A Dietitian Answers: Is Intermittent Fasting a Boost or a Bonk for Runners?
While fasting might be a diet trend, before you try it, consider how it might make you feel on the run.
Intermittent fasting has gained popularity recently, and while it is touted to promote weight loss, improve insulin sensitivity, and have other metabolic benefits, is it right for runners?
What is intermittent fasting?
While there are lot of versions of intermittent fasting, two strategies take front stage. The 5:2 fasting method allows for “normal” eating five days a week and fasting days two days a week. In this scenario, fasting means consuming 500–600 calories per day.
The other popular version of intermittent fasting is limiting eating to 6–8 hours per day. This means that you consume all your daily calories between 12–6 p.m. or 10 a.m.–6 p.m. Basically, it limits your eating window and encourages quality food choices, which in turn decreases total calorie intake over the course of the day.
Can it help runners?
If you are looking to lose weight and thus run faster, intermittent fasting might help. However, most of the research conducted is in the overweight and obese population with less research done in active, fit individuals. Because of this, it’s hard to determine if intermittent fasting can actually boost a runner’s performance. Considering food is a runner’s energy source, it seems less likely.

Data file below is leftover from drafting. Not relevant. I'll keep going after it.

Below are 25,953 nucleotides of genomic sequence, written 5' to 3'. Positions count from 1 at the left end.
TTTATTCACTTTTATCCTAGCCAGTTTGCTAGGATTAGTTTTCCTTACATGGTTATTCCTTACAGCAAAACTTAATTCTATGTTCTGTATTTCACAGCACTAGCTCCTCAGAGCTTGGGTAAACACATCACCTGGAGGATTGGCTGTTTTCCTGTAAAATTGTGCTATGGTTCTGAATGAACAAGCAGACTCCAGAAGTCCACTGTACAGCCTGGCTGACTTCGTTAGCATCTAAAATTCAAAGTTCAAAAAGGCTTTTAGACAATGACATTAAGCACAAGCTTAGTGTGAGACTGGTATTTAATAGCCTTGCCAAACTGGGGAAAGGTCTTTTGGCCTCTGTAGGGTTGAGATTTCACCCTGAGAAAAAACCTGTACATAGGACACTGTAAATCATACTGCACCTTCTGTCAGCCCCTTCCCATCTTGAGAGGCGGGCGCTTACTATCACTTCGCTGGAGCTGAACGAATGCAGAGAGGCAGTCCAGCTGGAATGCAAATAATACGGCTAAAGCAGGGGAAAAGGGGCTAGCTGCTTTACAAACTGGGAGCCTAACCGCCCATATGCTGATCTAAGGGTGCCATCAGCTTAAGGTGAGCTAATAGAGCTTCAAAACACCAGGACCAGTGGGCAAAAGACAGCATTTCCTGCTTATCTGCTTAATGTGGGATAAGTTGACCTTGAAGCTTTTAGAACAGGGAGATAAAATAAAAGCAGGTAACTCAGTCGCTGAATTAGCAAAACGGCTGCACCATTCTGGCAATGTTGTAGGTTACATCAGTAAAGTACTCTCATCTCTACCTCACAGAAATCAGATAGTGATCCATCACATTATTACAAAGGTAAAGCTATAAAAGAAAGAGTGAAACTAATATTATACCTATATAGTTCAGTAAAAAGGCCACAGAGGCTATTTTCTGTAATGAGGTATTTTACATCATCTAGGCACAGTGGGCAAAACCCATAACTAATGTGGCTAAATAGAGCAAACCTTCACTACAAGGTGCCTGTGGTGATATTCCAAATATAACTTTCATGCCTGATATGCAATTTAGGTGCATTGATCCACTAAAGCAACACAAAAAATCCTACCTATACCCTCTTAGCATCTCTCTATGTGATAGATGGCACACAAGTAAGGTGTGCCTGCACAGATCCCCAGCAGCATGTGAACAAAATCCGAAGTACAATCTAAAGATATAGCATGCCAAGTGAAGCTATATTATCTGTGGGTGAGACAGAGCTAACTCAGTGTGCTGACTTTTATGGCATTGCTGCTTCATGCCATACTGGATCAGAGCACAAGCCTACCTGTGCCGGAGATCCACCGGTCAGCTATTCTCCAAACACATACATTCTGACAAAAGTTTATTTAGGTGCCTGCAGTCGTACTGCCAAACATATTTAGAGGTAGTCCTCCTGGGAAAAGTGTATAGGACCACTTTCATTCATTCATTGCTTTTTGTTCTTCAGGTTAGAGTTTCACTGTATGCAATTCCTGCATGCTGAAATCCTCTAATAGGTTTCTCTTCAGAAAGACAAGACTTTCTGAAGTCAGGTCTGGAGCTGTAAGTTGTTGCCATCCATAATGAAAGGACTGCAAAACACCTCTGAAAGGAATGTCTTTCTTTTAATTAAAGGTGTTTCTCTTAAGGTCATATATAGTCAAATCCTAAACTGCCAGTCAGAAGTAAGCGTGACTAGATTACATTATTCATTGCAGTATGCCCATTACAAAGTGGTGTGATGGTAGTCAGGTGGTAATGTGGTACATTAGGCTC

Can it cause bonking for runners?
Fasting can compromise energy levels and recovery time in runners, and long term it could contribute to decreased performance. Carbohydrate helps fuel your runs and replenish energy stores, while protein helps repair damage to lean muscle mass. Without these essential ingredients, it is likely you may bonk in runs and not recover as quickly.
Fasting might also lead to binging during eating times and is likely not sustainable for the long haul. If weight loss is a goal, it is better for runners to create a small deficit each day versus fasting. This can help you meet your weight goals while not compromising your runs.